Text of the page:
Scott and my father once suggested that I shorten my apprenticeship, but I stubbornly refused.

 

 I believe that the long-term care of the barrels and brewing the right liquor for distillation are more important for distilled spirits than the art of distillation itself.

 

 Of course, I explain this to everyone. But I can’t explain why it is actually necessary. I myself have no experience in brewing, and I started distilling with a shallow knowledge of the craft. But I don’t want a craftsman who can’t put up with three years of training. A craftsman who does not have a passion for liquor will never be able to make good liquor.

 

 

 That is why I decided to recruit through the Blacksmith Guild.

 

 The dwarves would never let anyone half-heartedly involved in the production of their “beloved liquor”. Anyone who meets their expectations will surely be able to fulfill the conditions I set forth.

 

 Last month, all the branches of the Blacksmiths Guild announced that they were looking for distillers. I expect to meet some motivated artisans next summer vacation.

 

 

 As far as the Lockhart family is concerned, this should be fine, but I had another concern.

 

 The Zack Label.

 

 The mysterious proper name “Zack Label” has spread around the world. It’s billed as a long-aged liquor, but I’m the only one in the world who knows what it really means. Bertram may have some idea of what I’m talking about, but he hasn’t had it yet, and he doesn’t know what it really is.

 

 

 So, it is a matter of speculation as to what the Zack Label is all about. At the very least, they would be aware of the immeasurable value of the liquor, which is so famous that it would make the dwarves change the color of their eyes even if they only heard about it.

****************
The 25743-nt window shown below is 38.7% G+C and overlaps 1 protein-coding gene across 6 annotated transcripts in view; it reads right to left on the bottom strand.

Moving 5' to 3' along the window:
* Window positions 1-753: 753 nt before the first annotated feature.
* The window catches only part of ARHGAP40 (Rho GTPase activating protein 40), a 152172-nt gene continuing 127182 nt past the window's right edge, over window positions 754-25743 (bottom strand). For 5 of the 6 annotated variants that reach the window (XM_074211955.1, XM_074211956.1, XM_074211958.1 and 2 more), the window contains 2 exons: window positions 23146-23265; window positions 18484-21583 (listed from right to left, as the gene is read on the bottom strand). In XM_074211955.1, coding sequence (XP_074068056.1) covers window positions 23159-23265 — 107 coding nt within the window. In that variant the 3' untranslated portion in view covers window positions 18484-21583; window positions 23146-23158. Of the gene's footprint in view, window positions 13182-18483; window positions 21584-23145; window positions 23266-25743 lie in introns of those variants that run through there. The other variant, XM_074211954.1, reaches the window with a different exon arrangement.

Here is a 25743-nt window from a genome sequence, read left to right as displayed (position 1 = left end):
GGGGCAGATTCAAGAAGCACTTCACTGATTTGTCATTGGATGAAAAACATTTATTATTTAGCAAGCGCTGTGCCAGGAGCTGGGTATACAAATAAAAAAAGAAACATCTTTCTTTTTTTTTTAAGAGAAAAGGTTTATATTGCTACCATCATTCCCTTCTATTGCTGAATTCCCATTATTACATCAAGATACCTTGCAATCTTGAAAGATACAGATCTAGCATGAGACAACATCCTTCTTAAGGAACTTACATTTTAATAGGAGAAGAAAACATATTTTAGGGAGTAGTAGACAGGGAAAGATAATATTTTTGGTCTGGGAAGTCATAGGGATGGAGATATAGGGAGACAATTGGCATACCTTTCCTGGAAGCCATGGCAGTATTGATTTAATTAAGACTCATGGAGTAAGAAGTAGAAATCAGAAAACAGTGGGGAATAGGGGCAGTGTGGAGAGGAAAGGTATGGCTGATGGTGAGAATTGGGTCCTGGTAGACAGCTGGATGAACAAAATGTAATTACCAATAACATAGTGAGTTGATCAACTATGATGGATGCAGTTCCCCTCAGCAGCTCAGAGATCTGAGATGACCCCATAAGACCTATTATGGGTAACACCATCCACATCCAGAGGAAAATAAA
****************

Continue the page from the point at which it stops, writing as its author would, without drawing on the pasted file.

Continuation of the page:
It would not be surprising if bandits appeared to target the Zack Label. After all the commotion, a person with normal sensibilities would not think that the dwarves would sell it to them. However, the immeasurable value is often overestimated.

 

 In other words, there is a possibility that bandits will target the village of Rathmore, just as they target treasures. I am concerned about this.

 

 

 I have told my grandfather about it, but he is the kind of man who laughs, saying it’s good for village patrol training. As for me, I value alcohol highly, but I don’t want the villagers to be harmed at any cost.

 

 

 As of now, the first shipment of the Zack Label is scheduled for next fall, after I graduate and return to the village. I intend to release a small amount of 10-year-olds.

 

 I wonder how the dwarven liquor lovers will react to that.

 

 That’s what I’m dreading now.

 

 

A/N: Finally, we have a release date for the Zack Label.

What will happen when this rumor gets out? Even I, the author, am dreading that now (laughs).

 

I always think that when it comes to talking about dwarves and alcohol, for some reason everyone reacts very strongly… I can’t go back to a serious tone (laughs).